The only regulation in my county regarding livestock carcass disposal is that the carcass cannot be buried within 50 ft. of an active waterway such as a creek, pond, or river. I can haul the carcasses into the woods and leave 'em for the scavengers if I wanted to. The dairy farmer down the road dumps his dead cows in a ditch at the woods edge of his property. I grew up near a hog farmer who tossed the dead hogs in a ditch as well. We always knew when a new carcass was out there because they coyotes were unusually loud.

                  Not burying an animal carcass is pretty common in farm country. It's the city folks who move out to the country and think everything should be clean and fresh-smelling all the time who have problems with this common method of disposal. I wonder what the heck they think happens to the deer when they died out in the woods? No one goes out to bury them....nature happens and then they are gone.

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                  • #10
                    1 question....how close is the water well?..... :0/
                    Julie
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                    • #11
                      I agree with the other posters regarding the fact that this is not an uncommon practice. My community is full of dairy/beef farms and when a cow dies, which is frequent, the rule of thumb is that you bury the carcass in the manure pile. Around here manure piles are quite substantial. Maybe other posters here can help me out but I believe the time between burial in the pile and full decomposition of the carcass is somewhere around three months. If done correctly this is a very effective means to an end (no pun intended) and actually works quite well. Again though, it has to be done effectively. And when it is, there is virtually no smell. It's actually better than some Joe Schmoe burying a carcass with no regard or no notice of water supplies.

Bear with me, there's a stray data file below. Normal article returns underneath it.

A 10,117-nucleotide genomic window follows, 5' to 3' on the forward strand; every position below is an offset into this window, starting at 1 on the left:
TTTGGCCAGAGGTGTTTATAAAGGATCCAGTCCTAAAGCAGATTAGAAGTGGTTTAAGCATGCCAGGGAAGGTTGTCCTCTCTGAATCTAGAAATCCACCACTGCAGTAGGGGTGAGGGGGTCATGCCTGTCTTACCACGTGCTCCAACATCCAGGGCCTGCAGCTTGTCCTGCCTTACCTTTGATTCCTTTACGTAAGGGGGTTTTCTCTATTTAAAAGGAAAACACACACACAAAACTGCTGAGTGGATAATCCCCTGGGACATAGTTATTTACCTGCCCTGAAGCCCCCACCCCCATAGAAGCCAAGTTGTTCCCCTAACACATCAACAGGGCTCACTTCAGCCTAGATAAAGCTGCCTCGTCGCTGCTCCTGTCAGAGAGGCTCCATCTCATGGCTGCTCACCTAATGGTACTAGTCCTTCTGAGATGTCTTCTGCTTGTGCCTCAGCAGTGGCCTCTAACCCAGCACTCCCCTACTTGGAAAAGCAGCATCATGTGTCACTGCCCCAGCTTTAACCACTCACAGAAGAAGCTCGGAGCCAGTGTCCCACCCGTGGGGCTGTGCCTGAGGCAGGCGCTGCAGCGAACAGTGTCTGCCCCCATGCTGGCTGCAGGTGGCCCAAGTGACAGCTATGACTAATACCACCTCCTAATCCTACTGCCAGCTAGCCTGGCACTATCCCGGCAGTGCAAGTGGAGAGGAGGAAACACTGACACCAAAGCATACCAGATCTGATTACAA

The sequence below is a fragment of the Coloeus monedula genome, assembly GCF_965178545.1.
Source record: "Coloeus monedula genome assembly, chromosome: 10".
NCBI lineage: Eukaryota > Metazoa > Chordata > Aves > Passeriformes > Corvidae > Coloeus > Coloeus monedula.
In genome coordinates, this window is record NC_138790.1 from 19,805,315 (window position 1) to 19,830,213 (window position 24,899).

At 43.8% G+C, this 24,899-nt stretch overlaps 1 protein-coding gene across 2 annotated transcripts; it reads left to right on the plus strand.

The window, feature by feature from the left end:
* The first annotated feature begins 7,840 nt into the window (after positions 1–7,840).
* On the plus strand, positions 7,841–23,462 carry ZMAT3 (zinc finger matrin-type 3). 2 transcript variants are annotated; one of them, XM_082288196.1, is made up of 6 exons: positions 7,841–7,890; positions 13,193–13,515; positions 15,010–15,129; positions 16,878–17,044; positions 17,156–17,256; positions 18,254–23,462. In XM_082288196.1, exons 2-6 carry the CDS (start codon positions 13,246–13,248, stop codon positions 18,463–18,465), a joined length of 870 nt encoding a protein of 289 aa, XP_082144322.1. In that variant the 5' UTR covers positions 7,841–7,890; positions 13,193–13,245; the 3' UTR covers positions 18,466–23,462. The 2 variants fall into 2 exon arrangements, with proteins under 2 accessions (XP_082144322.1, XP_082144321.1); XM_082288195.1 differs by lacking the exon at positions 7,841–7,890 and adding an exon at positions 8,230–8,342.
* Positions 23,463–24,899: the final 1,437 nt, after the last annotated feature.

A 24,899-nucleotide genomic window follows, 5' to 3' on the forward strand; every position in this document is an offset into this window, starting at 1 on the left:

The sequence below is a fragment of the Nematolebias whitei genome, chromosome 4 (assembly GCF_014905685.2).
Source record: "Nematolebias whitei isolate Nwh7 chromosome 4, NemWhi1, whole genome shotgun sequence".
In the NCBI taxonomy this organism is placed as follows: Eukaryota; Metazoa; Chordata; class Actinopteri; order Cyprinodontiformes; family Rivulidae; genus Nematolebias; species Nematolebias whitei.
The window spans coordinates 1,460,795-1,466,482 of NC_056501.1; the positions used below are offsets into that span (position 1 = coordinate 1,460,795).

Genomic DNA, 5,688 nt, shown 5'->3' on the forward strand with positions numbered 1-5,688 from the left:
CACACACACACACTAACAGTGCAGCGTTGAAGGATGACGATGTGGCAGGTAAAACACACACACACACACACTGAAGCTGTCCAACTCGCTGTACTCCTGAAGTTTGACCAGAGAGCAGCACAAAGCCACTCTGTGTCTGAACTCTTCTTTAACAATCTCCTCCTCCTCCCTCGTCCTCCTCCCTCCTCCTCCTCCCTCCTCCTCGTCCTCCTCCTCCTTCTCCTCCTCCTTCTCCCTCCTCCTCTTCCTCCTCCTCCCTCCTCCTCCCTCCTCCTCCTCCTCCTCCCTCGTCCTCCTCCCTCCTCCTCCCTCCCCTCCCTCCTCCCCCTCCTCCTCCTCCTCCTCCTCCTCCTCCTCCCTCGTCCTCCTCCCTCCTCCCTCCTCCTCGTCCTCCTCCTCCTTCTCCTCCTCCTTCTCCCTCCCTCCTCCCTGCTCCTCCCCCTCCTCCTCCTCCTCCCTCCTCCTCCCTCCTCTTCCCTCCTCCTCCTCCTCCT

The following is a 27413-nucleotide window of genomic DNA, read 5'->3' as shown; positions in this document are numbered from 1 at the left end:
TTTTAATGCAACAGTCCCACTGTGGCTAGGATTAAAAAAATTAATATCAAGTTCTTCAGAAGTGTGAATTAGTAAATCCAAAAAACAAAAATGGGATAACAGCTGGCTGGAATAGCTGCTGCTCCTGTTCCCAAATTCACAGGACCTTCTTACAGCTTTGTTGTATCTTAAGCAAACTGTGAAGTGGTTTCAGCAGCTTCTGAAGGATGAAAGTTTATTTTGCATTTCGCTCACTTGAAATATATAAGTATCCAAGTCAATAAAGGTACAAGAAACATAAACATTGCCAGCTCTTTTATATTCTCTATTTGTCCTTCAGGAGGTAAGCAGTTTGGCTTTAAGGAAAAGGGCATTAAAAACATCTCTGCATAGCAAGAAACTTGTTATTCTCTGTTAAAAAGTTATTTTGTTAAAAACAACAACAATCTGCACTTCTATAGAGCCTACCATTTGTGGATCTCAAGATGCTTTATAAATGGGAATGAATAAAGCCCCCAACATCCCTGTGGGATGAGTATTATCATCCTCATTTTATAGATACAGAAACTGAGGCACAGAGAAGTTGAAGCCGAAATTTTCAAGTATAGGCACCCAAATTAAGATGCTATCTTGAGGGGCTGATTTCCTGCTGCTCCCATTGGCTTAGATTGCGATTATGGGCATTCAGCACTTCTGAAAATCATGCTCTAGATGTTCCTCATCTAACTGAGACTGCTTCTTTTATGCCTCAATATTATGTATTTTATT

Perhaps the OP can do some research online and help her/his neighbor out with the proper way to compost a carcass in a manure pile. There are many Ag extensions that have wonderful information regarding this. Good luck!

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                      • #12
                        Composting with manure may be the only way, if the ground is frozen or he doesnt have the heavy equipment to bury or the money to get it removed. Times are hard.

                        I would probably go nicely knock on his door. Offer your condolences and request (nicely) that he might consider adding more manure or topping off with dirt because the smell is getting to you.

                        He probably knows but has run out of manure or whatever or his tractor broke or whatever (s**t happens on a farm). At least your going over will give him the chance to apologize, which he needs to do for creating a bad smell.
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                        • #13
                          Originally posted by BramblewoodAcres View Post
                          I agree with some other posters...if done correctly composting an animal carcass is efficient and shouldn't smell horrible. And there is absolutely nothing wrong with discarding a carcass in that manner...there are no ethics or morals that require a horse's body to be buried or cremated.
                          CAN you actually get a horse cremated where you are? I never could find a place to have it done. All my horses who have died have ended up buried. I couldn't bear to have a truck come take them away, and I was never in a circumstance that allowed non burial.

                          I don't actually have a problem with non-burial= ashes to ashes, dust to dust= and though we don't have coyotes, we'd have a huge cloud of buzzards in no time at all. It seems quite natural.

                          Any opinions on using quick lime in a gravesite to help decomposition along? I know someone who does that.

                          To the OP, I can agree that a horrid smell would be a terrible problem. I agree with those who suggested at least asking him to do it correctly so you don't gag when the wind comes from his place.

                          Laurel

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                          • #14
                            I would offer to go dump my manure on top of his so as to cover up the odor - a win/win! (Assuming you have manure to get rid of...)
                            "When life gives you scurvy, make lemonade."

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                            • #15
                              Like some of the other posters, where I live there are various methods of disposing of a large animal carcass.